Anthony Rose: 'Bordeaux is likely to suffer at the hands of Burgundy in 2013' - Features - Food + Drink - The Independent

Anthony Rose: 'Bordeaux is likely to suffer at the hands of Burgundy in 2013'

 

Crystal ball-gazing, as astrologers will tell you, involves interpreting yesterday's runes, call them what you will, and fashioning them into tomorrow's near-certainties. Bordeaux's new trade pact with Pu'er tea suggests that it can work as well with wine as tea leaves. So if the previous year's harvest is a major clue as to how the world's wines will turn out this year, it's not going to take Einstein to work out that for the second year running, Bordeaux is likely to suffer at the hands of Burgundy.

The Bordeaux 2012 vintage is looking like an improvement on the 2011, but it's unlikely to match either 2009 or 2010 as a futures vintage worth buying. More of a problem is that Bordeaux overplayed its hand with the exorbitant pricing of its 2011 vintage last year. It expected the Chinese to bite but when they rejected Bordelais avarice, the world's biggest fine wine region was left with egg on its face and wine in the cellar. A significant price gesture when the new vintage is tasted and released this spring could go some way towards redressing the balance, but you'd have to be a professional poker player to bet on it.

Burgundy's star, on the other hand, is rising thanks to excellent vintages, improved quality and relatively sensible pricing. It kicks off the New Year with tastings of the last-but-one vintage next week and the signs are encouraging for a delicious red Burgundy vintage worth stocking up on. All the more so because of small quantities and high prices of the 2012 vintage at the barometer Hospices de Beaune auction in November. Early birds can catch the tastiest worms when the wines will be available for tasting and purchase (check out my site anthonyrosewine.com for a list of specialist merchants with tastings next week).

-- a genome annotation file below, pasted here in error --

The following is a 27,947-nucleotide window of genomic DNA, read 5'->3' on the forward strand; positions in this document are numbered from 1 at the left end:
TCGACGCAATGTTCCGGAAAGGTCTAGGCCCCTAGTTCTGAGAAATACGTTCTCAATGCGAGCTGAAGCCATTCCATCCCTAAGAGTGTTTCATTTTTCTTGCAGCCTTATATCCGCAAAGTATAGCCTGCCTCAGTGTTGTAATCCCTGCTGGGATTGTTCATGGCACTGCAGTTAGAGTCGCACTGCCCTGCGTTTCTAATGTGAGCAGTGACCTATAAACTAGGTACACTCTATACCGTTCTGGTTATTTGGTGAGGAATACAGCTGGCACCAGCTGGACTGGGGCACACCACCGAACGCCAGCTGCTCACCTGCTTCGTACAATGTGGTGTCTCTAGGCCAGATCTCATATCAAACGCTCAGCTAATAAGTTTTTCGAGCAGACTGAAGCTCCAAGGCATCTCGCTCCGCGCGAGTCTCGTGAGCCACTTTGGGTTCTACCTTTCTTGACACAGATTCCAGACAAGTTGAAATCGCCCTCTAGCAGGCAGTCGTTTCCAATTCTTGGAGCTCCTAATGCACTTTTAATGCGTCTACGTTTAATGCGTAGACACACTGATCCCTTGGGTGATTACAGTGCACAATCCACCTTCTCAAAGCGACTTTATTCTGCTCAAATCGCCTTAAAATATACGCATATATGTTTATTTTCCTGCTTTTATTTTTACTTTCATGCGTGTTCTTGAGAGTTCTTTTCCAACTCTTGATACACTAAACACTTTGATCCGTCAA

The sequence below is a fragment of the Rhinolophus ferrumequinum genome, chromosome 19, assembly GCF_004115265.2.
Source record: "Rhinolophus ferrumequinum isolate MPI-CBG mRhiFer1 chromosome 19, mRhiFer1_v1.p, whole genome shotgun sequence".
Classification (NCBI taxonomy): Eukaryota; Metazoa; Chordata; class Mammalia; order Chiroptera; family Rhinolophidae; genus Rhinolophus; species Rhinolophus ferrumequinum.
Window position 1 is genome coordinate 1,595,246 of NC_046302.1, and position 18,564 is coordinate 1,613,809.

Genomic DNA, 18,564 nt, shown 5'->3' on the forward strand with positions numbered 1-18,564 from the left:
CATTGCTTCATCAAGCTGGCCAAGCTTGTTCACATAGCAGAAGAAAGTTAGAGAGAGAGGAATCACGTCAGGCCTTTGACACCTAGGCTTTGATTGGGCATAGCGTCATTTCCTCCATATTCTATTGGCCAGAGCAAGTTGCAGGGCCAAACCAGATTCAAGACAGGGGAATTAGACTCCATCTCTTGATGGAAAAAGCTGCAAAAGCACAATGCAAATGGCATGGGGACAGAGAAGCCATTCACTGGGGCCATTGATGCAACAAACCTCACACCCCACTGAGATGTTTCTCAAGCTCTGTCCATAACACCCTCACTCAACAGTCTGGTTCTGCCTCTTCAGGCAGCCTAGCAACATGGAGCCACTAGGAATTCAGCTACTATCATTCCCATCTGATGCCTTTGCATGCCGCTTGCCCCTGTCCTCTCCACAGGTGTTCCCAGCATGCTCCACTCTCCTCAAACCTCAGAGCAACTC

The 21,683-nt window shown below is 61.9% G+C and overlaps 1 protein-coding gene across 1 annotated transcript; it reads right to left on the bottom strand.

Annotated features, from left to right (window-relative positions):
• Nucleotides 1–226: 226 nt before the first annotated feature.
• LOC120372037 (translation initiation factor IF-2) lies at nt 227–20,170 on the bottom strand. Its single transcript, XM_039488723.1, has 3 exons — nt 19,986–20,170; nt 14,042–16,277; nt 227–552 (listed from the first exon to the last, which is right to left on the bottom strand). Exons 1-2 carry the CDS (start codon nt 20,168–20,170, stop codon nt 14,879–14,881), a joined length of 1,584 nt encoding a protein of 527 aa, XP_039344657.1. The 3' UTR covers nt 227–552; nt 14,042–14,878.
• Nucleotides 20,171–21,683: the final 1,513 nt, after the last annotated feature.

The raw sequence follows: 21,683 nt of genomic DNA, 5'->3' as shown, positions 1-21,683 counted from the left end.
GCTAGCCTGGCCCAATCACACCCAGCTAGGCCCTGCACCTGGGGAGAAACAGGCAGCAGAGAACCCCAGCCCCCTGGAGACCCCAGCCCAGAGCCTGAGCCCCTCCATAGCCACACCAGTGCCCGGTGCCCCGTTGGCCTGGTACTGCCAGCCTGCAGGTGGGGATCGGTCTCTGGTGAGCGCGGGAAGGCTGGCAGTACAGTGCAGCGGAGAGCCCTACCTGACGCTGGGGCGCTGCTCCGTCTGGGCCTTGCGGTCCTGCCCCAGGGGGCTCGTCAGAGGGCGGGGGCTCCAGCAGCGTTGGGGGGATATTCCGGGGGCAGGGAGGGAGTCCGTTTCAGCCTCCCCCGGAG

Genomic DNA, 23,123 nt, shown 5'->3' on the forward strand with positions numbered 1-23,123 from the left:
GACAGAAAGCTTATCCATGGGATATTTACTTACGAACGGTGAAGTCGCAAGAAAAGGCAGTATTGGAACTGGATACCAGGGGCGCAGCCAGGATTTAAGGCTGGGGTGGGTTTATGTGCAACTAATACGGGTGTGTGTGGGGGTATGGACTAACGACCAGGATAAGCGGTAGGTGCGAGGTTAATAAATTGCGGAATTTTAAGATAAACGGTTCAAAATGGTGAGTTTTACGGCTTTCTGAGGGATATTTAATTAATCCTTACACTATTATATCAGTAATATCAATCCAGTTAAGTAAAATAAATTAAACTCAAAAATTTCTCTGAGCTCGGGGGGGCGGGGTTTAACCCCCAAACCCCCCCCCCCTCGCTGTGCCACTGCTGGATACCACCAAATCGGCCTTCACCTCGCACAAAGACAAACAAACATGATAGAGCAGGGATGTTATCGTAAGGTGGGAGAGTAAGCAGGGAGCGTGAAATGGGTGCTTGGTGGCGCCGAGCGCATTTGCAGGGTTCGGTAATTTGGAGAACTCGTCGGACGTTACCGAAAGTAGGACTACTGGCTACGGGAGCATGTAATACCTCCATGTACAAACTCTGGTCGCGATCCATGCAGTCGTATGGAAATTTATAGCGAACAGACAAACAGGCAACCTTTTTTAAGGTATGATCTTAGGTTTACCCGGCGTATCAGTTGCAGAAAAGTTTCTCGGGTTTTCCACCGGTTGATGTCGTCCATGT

Elsewhere, the crystal ball is pointing towards New Zealand growing further in popularity and Spain offering some of the best-value-for-money wines outside the classic regions of Rioja and Ribera. Australia, too, will make a powerful comeback despite a strong Aussie dollar and Portugal will be the surprise package. Fino and manzanilla sherry are already on a roll, German's dry rieslings will feature and English fizz will build on the success achieved on the back of the Diamond Jubilee.

In other wine news, the Government's flawed plans to introduce minimum pricing to curb binge drinking look like falling flat on their face. Pinched pockets and continuing duty hikes will slow down wine sales, although it will continue its upward trajectory in discount stores and through online sales.

There's even cause for optimism at the premium wine level as our thirst for quality grows. Wishful thinking? Time, and the runes, will tell.

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